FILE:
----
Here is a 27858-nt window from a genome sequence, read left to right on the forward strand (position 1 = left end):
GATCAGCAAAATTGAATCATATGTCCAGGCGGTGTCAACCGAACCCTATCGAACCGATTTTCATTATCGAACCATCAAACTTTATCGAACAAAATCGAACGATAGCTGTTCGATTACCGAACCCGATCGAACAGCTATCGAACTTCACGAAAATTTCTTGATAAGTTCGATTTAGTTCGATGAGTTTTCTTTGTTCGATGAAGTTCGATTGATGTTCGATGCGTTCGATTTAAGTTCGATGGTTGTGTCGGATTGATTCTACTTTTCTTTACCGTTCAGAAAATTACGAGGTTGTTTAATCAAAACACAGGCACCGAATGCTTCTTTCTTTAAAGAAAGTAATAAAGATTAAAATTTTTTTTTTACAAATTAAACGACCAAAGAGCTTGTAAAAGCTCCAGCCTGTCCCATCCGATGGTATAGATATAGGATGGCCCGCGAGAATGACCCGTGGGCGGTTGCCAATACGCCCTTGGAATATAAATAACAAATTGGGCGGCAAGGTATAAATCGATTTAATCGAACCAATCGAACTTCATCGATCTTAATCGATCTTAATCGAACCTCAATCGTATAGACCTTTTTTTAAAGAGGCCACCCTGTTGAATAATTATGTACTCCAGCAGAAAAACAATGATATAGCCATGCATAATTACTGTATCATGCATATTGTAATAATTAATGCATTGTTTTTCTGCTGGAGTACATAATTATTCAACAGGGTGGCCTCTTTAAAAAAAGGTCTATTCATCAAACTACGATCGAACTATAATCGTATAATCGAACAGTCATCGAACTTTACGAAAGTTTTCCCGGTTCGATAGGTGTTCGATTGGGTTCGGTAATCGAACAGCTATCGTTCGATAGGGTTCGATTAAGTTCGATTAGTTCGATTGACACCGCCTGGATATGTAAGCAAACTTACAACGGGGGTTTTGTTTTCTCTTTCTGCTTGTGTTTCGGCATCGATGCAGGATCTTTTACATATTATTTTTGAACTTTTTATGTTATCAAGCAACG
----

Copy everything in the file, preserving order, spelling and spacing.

Here is a 27858-nt window from a genome sequence, read left to right on the forward strand (position 1 = left end):
GATCAGCAAAATTGAATCATATGTCCAGGCGGTGTCAACCGAACCCTATCGAACCGATTTTCATTATCGAACCATCAAACTTTATCGAACAAAATCGAACGATAGCTGTTCGATTACCGAACCCGATCGAACAGCTATCGAACTTCACGAAAATTTCTTGATAAGTTCGATTTAGTTCGATGAGTTTTCTTTGTTCGATGAAGTTCGATTGATGTTCGATGCGTTCGATTTAAGTTCGATGGTTGTGTCGGATTGATTCTACTTTTCTTTACCGTTCAGAAAATTACGAGGTTGTTTAATCAAAACACAGGCACCGAATGCTTCTTTCTTTAAAGAAAGTAATAAAGATTAAAATTTTTTTTTTACAAATTAAACGACCAAAGAGCTTGTAAAAGCTCCAGCCTGTCCCATCCGATGGTATAGATATAGGATGGCCCGCGAGAATGACCCGTGGGCGGTTGCCAATACGCCCTTGGAATATAAATAACAAATTGGGCGGCAAGGTATAAATCGATTTAATCGAACCAATCGAACTTCATCGATCTTAATCGATCTTAATCGAACCTCAATCGTATAGACCTTTTTTTAAAGAGGCCACCCTGTTGAATAATTATGTACTCCAGCAGAAAAACAATGATATAGCCATGCATAATTACTGTATCATGCATATTGTAATAATTAATGCATTGTTTTTCTGCTGGAGTACATAATTATTCAACAGGGTGGCCTCTTTAAAAAAAGGTCTATTCATCAAACTACGATCGAACTATAATCGTATAATCGAACAGTCATCGAACTTTACGAAAGTTTTCCCGGTTCGATAGGTGTTCGATTGGGTTCGGTAATCGAACAGCTATCGTTCGATAGGGTTCGATTAAGTTCGATTAGTTCGATTGACACCGCCTGGATATGTAAGCAAACTTACAACGGGGGTTTTGTTTTCTCTTTCTGCTTGTGTTTCGGCATCGATGCAGGATCTTTTACATATTATTTTTGAACTTTTTATGTTATCAAGCAACG